TILLEY, E. LUETHI, C. MOREL, A. ZURBRUEGG, C. SCHERTENLEIB, R. (2008): Compendium of Sanitation Systems and Technologies. Duebendorf, Switzerland: Swiss Federal Institute of Aquatic Science and Technology (EAWAG) and Water Supply and Sanitation Collaborative Council (WSSCC) URL [Accessed: 15.02.2010] PDF

Decentralised Wastewater Management at Adarsh College Badlapur, Maharashtra, India

This case study reports the development of an ecologically sound sanitation concept at the Adarsh Bidyaprasarak Sanstha's College of Arts & Commerce. In comprises separate urine collection and a DEWATS system for the treatment of black- and greywater consisting of biogas settler, an anaerobic baffled reactor, and anaerobic filter, a horizontal flow wetland and a polishing pond.

ZIMMERMANN, N. WAFLER, M. THAKUR, P. (2009): Decentralised Wastewater Management at Adarsh College Badlapur, Maharashtra, India. (= SuSanA - Case Studies ). Eschborn: Sustainable Sanitation Alliance (SuSanA) URL [Accessed: 22.09.2010]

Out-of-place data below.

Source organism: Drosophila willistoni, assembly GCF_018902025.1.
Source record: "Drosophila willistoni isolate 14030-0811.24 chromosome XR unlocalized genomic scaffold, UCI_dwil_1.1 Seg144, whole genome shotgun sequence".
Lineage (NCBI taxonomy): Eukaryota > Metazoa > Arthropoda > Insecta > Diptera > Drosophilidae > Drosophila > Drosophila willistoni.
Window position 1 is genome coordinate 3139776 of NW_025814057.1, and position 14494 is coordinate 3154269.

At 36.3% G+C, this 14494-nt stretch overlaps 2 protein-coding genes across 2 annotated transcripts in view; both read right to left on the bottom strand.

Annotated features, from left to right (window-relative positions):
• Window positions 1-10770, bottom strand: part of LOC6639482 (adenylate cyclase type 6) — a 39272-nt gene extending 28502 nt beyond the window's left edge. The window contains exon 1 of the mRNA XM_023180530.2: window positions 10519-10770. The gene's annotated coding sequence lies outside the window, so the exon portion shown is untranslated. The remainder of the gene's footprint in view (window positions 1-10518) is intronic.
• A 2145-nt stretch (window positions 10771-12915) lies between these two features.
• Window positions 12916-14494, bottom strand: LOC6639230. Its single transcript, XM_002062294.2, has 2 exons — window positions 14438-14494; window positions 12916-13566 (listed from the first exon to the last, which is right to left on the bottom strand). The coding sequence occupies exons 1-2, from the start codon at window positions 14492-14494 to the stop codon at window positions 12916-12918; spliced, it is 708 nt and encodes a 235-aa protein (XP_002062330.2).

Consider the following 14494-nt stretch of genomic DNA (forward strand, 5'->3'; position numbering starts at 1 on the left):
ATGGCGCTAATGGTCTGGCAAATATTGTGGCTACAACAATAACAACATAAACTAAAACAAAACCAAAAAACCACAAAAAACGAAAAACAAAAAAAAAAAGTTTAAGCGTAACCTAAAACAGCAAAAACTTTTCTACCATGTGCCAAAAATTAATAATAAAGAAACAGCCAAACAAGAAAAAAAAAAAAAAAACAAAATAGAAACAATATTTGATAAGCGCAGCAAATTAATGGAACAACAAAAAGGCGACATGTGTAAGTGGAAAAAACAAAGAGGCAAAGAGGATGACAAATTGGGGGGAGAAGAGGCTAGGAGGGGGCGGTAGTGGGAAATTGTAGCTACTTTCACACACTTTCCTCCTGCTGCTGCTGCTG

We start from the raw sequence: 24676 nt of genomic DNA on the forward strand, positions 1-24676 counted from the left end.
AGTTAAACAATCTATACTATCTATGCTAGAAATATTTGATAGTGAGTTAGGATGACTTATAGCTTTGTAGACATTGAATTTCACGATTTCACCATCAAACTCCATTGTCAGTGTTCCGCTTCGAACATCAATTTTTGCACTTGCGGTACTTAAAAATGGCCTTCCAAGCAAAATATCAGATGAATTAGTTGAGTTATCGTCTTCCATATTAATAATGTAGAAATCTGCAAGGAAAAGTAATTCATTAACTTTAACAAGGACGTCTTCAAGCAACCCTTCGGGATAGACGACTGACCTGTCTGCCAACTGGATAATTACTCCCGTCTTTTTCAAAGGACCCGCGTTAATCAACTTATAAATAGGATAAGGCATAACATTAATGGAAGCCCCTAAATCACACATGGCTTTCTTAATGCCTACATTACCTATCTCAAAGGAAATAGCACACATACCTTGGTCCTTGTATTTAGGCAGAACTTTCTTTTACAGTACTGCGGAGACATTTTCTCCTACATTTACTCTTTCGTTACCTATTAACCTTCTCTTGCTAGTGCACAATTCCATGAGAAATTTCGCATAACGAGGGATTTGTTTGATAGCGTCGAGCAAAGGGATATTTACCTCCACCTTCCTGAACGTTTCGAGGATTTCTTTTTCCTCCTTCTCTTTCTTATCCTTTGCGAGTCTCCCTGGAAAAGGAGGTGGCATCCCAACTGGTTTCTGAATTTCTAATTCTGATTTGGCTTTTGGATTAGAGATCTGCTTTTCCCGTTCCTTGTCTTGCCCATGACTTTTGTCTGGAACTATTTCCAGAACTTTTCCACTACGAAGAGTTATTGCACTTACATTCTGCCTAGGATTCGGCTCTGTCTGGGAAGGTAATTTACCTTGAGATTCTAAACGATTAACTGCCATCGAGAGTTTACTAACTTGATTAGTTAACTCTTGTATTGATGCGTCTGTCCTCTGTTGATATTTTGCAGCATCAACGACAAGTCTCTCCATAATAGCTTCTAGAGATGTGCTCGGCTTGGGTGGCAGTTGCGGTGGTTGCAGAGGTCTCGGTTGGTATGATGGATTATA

Further Readings

Compendium of Natural Water Systems and Treatment Technologies to cope with Water Shortages in Urbanised Areas in India

The Compendium of NaWaTech Technologies presents appropriate water and wastewater technologies that could enable the sustainable water management in Indian cities. It is intended as a reference for water professionals in charge of planning, designing and implementing sustainable water systems in the Indian urban scenario, based on a decentralised approach.

BARRETO DILLON, L. ; DOYLE, L. ; LANGERGRABER, G. ; SATISH, S. ; POPHALI, G. (2013): Compendium of Natural Water Systems and Treatment Technologies to cope with Water Shortages in Urbanised Areas in India. Berlin: EPUBLI GMBH URL [Accessed: 11.12.2015]